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Indigenous activists call on Texas schools to forfeit Port Neches-Groves football games

Chron logo Chron 9/8/2022 Meagan Ellsworth, Staff writer

Indigenous leaders are now calling on Texas schools to forfeit games in protest against the Port Neches-Groves High School mascot.

The Coalition Against Native Mascots Texas on Wednesday announced formal letters were sent by the South Texas Chapter Indigenous Peoples Movement to each of the schools scheduled to play the high school this football season.

The coalition said the invite asks the schools to stand in solidarity with Indigenous people as part of its “Forfeit Against Racism” campaign.  It described Port Neches-Groves' "Indian" mascot as “racist” and claimed it perpetuates “harmful negative stereotypes.”

The coalition claims the district is “steadfastly refusing to change and allowing its community to issue violent threats.”

“There is not a world where PN-G can keep their mascot as an Indian and be respectful,” South Texas Chapter of Indigenous Peoples Movement member Stephanie Silvas told The Enterprise. “It is racist. There is no way around it. It is racist. 100%. And we will not stand for racist mascots under any circumstance.”

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None of the school districts notified were able to confirm that they have received the invitation by press time.

The list of schools included Beaumont United High School, West Orange Stark High School, Marshal High School, Texas City High School, Willowridge High School, Dayton High School, Santa Fe High School, Nederland High School and Galena Park High School.

West Orange Stark Mustang officials declined to comment and said they were not aware of the invite to forfeit the game. Public information representatives from at least four of the other involved school districts said they were also unaware of the invitation.

The Beaumont Independent School District said it has not received and is not aware of the invite. The Beaumont United High School Timberwolves played its scheduled football against Port Neches-Groves' football team last week.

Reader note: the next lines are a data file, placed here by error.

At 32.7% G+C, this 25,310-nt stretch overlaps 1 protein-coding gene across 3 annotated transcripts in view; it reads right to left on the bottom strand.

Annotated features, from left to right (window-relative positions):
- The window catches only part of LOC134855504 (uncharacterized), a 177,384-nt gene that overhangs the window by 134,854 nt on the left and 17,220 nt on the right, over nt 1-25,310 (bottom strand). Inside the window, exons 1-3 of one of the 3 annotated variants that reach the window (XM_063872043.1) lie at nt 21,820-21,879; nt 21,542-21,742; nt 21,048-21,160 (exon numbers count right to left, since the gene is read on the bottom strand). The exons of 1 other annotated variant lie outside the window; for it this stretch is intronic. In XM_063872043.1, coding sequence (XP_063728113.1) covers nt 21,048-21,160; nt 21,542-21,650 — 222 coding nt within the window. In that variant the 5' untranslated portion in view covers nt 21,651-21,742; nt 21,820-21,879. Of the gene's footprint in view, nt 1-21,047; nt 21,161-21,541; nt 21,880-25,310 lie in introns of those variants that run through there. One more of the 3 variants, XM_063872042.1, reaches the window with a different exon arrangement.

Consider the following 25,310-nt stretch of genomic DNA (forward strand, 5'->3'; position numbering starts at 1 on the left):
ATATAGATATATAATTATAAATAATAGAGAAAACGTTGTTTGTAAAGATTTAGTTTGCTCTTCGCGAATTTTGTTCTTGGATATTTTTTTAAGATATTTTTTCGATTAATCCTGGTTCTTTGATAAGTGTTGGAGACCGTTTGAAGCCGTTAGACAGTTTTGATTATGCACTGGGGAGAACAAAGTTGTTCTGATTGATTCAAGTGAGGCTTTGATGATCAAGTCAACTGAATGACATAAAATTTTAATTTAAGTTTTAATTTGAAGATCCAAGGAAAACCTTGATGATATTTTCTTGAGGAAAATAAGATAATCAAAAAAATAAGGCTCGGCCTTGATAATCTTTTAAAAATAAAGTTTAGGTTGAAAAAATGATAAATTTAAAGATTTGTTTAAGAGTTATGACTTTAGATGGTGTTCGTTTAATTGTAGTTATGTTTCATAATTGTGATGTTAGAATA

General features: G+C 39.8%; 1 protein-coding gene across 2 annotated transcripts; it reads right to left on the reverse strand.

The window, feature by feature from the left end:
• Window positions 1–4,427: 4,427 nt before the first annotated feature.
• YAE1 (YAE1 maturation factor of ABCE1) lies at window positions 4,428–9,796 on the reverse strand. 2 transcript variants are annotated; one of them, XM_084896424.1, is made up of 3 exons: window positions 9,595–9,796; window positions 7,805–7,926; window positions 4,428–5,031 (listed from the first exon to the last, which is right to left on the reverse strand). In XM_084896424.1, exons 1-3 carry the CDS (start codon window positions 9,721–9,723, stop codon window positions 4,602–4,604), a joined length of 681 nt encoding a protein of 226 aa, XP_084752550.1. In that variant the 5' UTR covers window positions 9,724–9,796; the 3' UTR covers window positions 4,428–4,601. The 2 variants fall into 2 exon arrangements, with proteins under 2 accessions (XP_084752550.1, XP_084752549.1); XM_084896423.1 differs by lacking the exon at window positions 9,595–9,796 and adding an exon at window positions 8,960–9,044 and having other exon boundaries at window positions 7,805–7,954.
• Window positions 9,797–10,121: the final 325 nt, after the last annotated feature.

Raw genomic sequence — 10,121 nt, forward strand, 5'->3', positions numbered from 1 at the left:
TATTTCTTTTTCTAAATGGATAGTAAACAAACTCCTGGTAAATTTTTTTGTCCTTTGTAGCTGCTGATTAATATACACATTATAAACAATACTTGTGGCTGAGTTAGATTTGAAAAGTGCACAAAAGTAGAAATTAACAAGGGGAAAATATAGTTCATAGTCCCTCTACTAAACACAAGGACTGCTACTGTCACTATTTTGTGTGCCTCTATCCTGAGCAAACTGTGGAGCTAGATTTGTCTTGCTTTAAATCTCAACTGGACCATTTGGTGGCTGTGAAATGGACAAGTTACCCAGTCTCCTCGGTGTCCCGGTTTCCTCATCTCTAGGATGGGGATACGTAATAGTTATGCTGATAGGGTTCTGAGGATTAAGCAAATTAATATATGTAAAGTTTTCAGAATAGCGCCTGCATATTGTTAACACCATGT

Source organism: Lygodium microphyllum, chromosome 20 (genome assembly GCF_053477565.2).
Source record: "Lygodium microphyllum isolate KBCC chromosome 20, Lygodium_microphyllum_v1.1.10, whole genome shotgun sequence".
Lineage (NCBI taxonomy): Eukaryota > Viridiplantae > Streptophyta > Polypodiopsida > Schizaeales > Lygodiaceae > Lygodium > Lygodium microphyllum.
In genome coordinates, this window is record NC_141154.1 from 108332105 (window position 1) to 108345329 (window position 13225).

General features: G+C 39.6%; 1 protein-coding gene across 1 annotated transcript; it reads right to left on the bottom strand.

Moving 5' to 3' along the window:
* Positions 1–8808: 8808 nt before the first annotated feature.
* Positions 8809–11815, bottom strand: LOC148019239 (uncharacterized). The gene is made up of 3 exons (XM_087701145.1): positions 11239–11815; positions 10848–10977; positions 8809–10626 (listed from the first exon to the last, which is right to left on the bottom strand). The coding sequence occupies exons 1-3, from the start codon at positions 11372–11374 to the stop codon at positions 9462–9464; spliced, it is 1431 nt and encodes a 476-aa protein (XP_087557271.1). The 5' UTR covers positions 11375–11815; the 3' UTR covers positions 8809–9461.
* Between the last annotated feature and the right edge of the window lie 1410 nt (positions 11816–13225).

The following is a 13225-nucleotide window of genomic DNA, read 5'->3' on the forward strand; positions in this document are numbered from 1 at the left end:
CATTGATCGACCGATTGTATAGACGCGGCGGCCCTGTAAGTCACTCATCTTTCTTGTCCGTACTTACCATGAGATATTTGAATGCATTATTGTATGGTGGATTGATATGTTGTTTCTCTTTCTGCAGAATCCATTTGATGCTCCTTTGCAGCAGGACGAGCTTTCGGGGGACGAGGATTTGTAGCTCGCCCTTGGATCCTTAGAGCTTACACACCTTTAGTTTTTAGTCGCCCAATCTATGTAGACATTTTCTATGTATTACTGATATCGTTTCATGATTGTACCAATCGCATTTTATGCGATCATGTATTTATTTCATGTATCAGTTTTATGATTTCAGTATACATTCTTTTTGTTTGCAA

Travis Young with the Dayton Independent School District did provide a statement regarding the Dayton High School Broncos. But the sentiment was similar to the other districts.

RELATED: Community protests tribal-themed mascot

“Dayton ISD has not received any information about forfeiting a game against Port Neches-Groves,” Young said. “The Dayton Broncos intend to play all scheduled games for the 2022 football school year.”

Silvas told The Enterprise that the invites were sent by email to addresses listed for coaches and school officials listed on school websites, including after some schools declined to provide contact information.

Silvas believes that Port Neches-Groves' “culturally-appropriated” traditions are perpetuating the genocide and racism that Indigenous people continue to endure.

To end this, she said everyone needs to demand change. Silence and inaction from districts that appear to play the district nearly every season would be continuing to condone hate and racism, Silvas said.

“Football is the center of Texas schools, and I would just hope that they would use their platforms instead of just standing by and letting things like this happen,” Silvas said.

If they choose to participate, Silvas said the districts will be sending a statement on their morals.

RELATED: Cherokee Nation Chief responds to local school's Disney performance

“I think for those who decide not to forfeit, I think they also need to remember that is going to be kind of their voice — it is what they are saying to the public by not saying anything basically," Silvas said.